London’s real estate sector robust enough to ride out political uncertainty
8 October 2019
London will continue to thrive despite the ongoing political and economic uncertainty, according to the capital’s property leaders who convened at the London offices of Japanese developer Mitsui Fudosan (MFUK) in October 2019.
As the Brexit saga rumbles on and uncertainty persists, the brunch meeting at MFUK’s Berkeley Square office – chaired by London First’s Sue Brown — was a timely opportunity to take stock of the challenges and opportunities facing the capital’s commercial property market.
MFUK’s Managing Director Eiichiro Onozawa kicked off proceedings by discussing the implications of declining growth and productivity in the UK, the weakening pound, the UK’s declining global influence and politico-economic uncertainty.
Onozawa highlighted the need for more attention to be given to the ‘Big Picture’ rather than micro factors and asked what the UK’s priorities should be at this precarious time and questioned whether the government and London’s property leaders are focussing on the right issues?
Jules Pipe, London’s Deputy Mayor for Planning, Regeneration and Skills, stressed that while there had been a fall in central London office purchases in the last quarter, this was down to the ongoing political uncertainty rather than London becoming a fundamentally unattractive place in which to invest or do business. Pipe pointed to London’s tech sector as one of the key drivers of future growth.
“London is and will continue to be a real incubator and accelerator for technology, whether in the nascent medical and bio-tech sectors or in fin-tech, gov-tech, clean-tech – it’s become a real global centre for those industries,” Pipe commented.
He pointed at the £3 billion of venture capital that was invested into the UK tech sector in the first half of this year and the real cutting-edge AI developments taking place in London, which are attracting huge inward investment.
“More than 700AI companies are now based in London, which is twice as many as in Paris and Berlin combined. London remains a centre for investment now and the future, although it’s not necessarily translating into office space purchases right now,” said Pipe.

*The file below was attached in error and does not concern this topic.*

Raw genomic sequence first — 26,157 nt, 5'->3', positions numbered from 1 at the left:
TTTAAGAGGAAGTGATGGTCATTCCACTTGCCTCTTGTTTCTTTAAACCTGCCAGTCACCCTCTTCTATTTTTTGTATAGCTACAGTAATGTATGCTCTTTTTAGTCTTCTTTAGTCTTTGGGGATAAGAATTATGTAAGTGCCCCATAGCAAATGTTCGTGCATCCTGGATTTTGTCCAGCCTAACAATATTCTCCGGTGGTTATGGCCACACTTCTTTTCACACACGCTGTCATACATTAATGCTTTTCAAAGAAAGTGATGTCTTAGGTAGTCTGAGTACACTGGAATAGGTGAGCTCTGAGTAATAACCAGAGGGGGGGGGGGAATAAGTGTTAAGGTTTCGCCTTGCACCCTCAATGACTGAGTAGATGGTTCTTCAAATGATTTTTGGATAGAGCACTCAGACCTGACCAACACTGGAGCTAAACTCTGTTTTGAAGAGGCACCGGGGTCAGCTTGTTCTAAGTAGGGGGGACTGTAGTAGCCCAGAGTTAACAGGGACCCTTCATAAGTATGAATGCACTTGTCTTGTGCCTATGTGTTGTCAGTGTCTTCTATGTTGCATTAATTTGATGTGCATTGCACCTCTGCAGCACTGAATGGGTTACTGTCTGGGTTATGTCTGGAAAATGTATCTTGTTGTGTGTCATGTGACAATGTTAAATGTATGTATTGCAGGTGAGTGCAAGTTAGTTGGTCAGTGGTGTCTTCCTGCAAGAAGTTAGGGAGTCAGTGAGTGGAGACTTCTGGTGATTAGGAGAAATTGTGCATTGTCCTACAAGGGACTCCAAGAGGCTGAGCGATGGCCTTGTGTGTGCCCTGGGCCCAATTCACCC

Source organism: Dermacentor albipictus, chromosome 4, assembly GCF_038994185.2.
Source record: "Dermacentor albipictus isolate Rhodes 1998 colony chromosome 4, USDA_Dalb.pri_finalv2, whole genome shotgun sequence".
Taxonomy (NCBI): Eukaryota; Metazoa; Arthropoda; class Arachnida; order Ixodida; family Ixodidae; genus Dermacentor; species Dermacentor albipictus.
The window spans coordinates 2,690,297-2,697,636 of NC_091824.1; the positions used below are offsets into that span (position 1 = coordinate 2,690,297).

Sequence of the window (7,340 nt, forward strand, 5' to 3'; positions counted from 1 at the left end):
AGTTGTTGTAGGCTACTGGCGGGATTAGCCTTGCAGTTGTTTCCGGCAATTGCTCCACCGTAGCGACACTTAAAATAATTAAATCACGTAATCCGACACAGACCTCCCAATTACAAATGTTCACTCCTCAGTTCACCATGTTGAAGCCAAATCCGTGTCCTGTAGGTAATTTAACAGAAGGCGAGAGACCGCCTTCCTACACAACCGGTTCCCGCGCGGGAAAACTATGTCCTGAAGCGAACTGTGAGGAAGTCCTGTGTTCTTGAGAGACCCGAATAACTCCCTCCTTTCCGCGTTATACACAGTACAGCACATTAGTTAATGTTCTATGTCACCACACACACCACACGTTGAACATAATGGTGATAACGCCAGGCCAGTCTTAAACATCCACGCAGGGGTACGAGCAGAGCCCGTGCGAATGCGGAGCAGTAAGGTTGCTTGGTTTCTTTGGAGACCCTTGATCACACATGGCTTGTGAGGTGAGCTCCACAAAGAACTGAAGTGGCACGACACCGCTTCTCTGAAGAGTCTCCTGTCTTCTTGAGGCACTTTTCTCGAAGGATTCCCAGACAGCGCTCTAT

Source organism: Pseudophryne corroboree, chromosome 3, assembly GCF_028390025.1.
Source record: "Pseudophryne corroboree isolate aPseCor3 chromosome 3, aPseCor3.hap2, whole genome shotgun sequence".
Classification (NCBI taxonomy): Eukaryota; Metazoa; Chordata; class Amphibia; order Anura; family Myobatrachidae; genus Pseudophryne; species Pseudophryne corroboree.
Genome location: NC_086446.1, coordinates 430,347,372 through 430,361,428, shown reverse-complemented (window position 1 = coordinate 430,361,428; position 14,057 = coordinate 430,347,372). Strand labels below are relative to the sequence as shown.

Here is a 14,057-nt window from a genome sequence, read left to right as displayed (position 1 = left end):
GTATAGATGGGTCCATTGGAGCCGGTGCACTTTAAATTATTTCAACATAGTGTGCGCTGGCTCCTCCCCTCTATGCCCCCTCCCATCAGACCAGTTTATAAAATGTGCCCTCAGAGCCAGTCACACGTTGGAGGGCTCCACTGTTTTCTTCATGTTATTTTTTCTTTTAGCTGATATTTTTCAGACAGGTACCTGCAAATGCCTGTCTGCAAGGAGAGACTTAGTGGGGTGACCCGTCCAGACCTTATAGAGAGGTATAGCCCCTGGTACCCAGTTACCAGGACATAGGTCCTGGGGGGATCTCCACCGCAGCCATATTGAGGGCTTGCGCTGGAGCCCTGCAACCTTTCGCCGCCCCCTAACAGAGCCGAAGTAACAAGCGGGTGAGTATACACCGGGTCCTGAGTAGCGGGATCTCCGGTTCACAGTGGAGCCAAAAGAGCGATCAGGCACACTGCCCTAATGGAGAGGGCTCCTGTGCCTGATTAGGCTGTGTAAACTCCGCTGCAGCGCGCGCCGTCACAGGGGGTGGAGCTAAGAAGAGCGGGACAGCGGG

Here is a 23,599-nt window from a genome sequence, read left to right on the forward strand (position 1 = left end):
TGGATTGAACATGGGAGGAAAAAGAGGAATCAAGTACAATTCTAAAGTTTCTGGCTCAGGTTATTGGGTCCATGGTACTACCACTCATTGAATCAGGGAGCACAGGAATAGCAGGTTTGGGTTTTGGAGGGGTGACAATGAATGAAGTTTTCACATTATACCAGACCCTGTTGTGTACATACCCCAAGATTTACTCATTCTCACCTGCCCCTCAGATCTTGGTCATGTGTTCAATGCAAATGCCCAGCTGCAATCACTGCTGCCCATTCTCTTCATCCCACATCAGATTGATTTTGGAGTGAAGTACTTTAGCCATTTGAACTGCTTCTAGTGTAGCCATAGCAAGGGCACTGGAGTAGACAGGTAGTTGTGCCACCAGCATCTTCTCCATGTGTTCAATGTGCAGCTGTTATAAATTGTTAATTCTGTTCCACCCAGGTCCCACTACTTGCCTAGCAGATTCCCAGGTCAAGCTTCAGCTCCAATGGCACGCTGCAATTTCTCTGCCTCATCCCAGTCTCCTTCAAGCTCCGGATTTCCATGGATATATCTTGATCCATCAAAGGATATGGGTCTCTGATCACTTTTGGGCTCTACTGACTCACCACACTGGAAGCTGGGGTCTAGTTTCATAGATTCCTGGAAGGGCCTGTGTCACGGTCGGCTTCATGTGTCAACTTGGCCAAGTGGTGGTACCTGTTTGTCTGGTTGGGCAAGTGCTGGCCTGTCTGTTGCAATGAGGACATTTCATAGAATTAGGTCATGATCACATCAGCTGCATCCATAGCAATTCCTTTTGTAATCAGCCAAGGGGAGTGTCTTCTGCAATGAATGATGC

The discussion moved on to the pent-up demand for top quality office space in central London and the impact on rents. And despite many of the barriers to development in the capital, there remains a great deal of pent up demand which is not being met. JLL Chief Executive Chris Ireland expressed his concern at the lack of new, major developments coming on stream.
“It’s almost surprising that the occupier market remains strong given we’re in the eye of the storm of the uncertainty that we’re in at the moment. But we don’t have a pipeline for new developments that is going to form the opportunity for the future, whether it’s in tech or life sciences. The constricted supply is part of what is fuelling occupier demand, which remains pretty strong,” commented Ireland.
Emma Cariaga, Joint Head of British Land’s £3.3 billion mixed-use Canada Water development, which received planning permission earlier this week, highlighted the need for affordable homes to be built within commutable distances from central London to maintain the capitals’ attractiveness to employers.
“Keeping commuting distances short and choosing a location where there is easy access to a pool of highly educated talent who haven’t had a dreadful journey to work is key — South East London is the only part of the capital in the last 10 years which has managed to retain any kind of affordability,” Cariaga commented.
The meeting concluded with SEGRO’s Business Unit Director Alan Holland echoing the panel’s confidence in London’s future but calling for London’s boroughs to find a way to better work together.
“The emerging London Plan is great in terms of its strategic direction but the coherence starts to fall away slightly when we cross London boroughs. However, the fact remains that when we ask our customers – often global multinational companies — where they want to be, they say they all want to be in London,” added Holland.
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